How to Use the Arms in the Golf Swing: A Clear Answer

It’s so easy to get in your head once you start wondering how to use your arms in your golf swing.
You may not have given much thought to which arm should be running the show when you started learning this game. 
But then maybe a golf partner wondered out loud if you’re focusing on the wrong arm. Or you started thinking more about your form and realized you haven’t given a lot of thought to the way your arms move together.
Or maybe something just suddenly felt… off.
Next thing you know, your consistency goes to pot because you’re in your head.
Listen, it’s not just you. There is a lot of confusion around how to use the arms in the golf swing. 

Should you feel like you’re swinging more with your dominant arm? Your lead arm? Both answers feel like they could be right, so which is it?
Honestly, the solution depends on what’s going on in your swing right now. And lucky for you, it won’t take much time or thought to figure out how (or even if) you need to adjust your arm movement.
I’ll tell you what to look for and give you drills to help you shift the focus of your swing motion.
But first:
I Want to Be Clear on This One Thing
At the end of the day, you want your arms working together. 
The advice I’m about to give you may direct you to focus one arm more than the other to fix a specific issue in your swing. 

But that advice is only designed to help you recognize if one of your arms is failing to fulfill its responsibility. Right or left, trail or lead, dominant or non-dominant… both arms have a job to do, and they’ve got to work in unison.
Now, we’re not going to get into the concept of connectivity in this article, but it is an absolutely essential element of the perfect golf swing. If you think you may have trouble staying connected in your swing, I highly recommend checking out the Vertical Line Swing Stacker.
This is a lightweight, no-fuss practice aid that trains connectivity in addition to a few other skills that are key for getting more speed, accuracy, and consistency. It’s also gonna help you fix your slice. You can find it here.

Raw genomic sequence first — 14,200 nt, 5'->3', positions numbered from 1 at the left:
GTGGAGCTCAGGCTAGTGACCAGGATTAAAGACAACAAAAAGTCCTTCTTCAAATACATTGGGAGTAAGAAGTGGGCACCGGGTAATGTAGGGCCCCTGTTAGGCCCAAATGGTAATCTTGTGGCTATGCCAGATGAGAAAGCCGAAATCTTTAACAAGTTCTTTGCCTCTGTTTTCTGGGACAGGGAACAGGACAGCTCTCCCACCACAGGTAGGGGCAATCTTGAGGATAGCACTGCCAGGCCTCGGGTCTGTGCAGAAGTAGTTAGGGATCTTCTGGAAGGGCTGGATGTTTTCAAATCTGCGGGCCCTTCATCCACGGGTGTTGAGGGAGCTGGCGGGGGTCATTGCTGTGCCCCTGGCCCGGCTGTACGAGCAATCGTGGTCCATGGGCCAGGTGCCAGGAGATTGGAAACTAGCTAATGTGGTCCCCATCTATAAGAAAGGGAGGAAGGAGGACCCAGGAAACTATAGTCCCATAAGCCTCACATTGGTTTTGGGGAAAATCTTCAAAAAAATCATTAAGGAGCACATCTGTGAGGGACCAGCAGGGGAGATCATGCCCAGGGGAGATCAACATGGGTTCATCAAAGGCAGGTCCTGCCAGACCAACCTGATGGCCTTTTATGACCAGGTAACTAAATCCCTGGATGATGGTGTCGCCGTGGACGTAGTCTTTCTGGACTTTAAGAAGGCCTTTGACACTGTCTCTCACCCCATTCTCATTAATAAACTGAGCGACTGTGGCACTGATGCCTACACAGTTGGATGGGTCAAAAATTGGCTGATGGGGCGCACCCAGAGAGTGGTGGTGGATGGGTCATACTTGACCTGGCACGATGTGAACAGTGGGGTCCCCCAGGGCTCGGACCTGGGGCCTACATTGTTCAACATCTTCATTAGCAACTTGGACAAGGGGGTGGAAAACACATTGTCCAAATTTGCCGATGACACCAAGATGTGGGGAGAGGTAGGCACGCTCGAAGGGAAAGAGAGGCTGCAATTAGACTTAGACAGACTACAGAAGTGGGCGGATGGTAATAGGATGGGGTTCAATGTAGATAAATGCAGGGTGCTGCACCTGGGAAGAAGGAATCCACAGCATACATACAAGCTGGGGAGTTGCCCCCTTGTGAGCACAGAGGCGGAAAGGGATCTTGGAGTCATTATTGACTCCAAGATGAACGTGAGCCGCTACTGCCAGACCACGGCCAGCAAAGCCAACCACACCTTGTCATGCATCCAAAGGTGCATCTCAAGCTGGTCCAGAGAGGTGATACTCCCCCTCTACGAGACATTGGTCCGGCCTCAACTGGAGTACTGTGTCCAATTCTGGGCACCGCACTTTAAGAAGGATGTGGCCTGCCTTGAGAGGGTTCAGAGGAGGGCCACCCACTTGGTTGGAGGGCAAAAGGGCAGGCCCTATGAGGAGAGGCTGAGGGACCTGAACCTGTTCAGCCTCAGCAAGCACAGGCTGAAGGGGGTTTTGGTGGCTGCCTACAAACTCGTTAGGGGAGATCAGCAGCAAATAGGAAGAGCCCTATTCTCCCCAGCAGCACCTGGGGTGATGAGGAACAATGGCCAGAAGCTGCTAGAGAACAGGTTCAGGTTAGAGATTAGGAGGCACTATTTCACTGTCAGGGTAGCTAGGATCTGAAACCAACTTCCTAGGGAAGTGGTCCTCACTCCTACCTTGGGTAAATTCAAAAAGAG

Anyway, now that we’re clear on the fact that your ultimate goal is for your arms to move together, let’s talk about those situations when you need to give more attention to one arm over the other.
If you slice the golf ball, this first tip is for you.  
The Chronic Slicer’s Guide to How to Use the Arms in the Golf Swing
If you’re in a constant battle with the slice, you might be using your trail arm a little too much.
This is a common problem with chronic slicers, and it’s easy to see how it happens. Your trail arm is your dominant arm. It’s only natural to let that arm take the lead, especially if you’re focused on generating more speed.
But that push for power is exactly the problem. 
See, when you’re at the top of your swing and you initiate the trail arm—trying to accelerate as you swing down and through—you naturally throw the clubhead out and across.

Or as your fellow golfers might tell you after your third slice of the day, you keep going over the top.
To add insult to injury, you’re also likely to inadvertently open the clubface when you allow the dominant arm to lead the downswing. 
If you’re thinking this might be your problem, I encourage you to shift your focus to the lead arm on your downswing.
Instead of telling your dominant arm to swing out as fast as it can, let your lead arm pull the club down from the top.

This downward pull causes the club to drop more to the inside for a good in-to-out swing path. This will also create a little forward shaft lean at impact so you can hit down on those iron shots.
These two elements together are going to help you cure your slice and hopefully even hit a draw. 
Now, you know me: I don’t like to just drop a golf tip and then leave you to figure out how to turn it into a habit. So here’s a drill you can do to practice putting that lead arm in charge on the downswing.
Lead Arm Drill
For this drill, you’re just gonna do some practice swings. You don’t need a ball; just an iron.